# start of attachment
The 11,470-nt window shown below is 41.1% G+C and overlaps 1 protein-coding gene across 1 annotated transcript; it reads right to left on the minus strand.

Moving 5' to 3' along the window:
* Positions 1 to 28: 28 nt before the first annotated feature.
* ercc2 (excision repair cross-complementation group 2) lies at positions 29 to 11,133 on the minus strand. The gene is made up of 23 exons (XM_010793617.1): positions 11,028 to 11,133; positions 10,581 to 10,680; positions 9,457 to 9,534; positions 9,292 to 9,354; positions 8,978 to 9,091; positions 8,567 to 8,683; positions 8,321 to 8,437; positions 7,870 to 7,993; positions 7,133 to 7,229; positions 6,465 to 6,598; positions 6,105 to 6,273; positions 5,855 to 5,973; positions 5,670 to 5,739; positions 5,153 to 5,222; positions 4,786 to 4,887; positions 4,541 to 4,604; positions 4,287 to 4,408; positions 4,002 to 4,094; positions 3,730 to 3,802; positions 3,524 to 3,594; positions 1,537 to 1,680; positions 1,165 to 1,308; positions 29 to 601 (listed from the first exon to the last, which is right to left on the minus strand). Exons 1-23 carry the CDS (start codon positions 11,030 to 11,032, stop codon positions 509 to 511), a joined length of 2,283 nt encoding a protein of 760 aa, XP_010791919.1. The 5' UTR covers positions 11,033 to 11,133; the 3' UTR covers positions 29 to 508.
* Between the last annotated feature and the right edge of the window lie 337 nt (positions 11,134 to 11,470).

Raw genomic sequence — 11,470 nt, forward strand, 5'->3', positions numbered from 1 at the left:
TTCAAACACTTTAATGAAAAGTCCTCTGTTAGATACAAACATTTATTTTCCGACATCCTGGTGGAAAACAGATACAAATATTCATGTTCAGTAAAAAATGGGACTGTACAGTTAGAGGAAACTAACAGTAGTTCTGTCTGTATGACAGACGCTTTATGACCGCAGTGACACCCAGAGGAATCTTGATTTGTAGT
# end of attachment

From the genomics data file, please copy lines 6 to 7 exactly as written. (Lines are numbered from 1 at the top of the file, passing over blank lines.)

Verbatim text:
Raw genomic sequence — 11,470 nt, forward strand, 5'->3', positions numbered from 1 at the left:
TTCAAACACTTTAATGAAAAGTCCTCTGTTAGATACAAACATTTATTTTCCGACATCCTGGTGGAAAACAGATACAAATATTCATGTTCAGTAAAAAATGGGACTGTACAGTTAGAGGAAACTAACAGTAGTTCTGTCTGTATGACAGACGCTTTATGACCGCAGTGACACCCAGAGGAATCTTGATTTGTAGT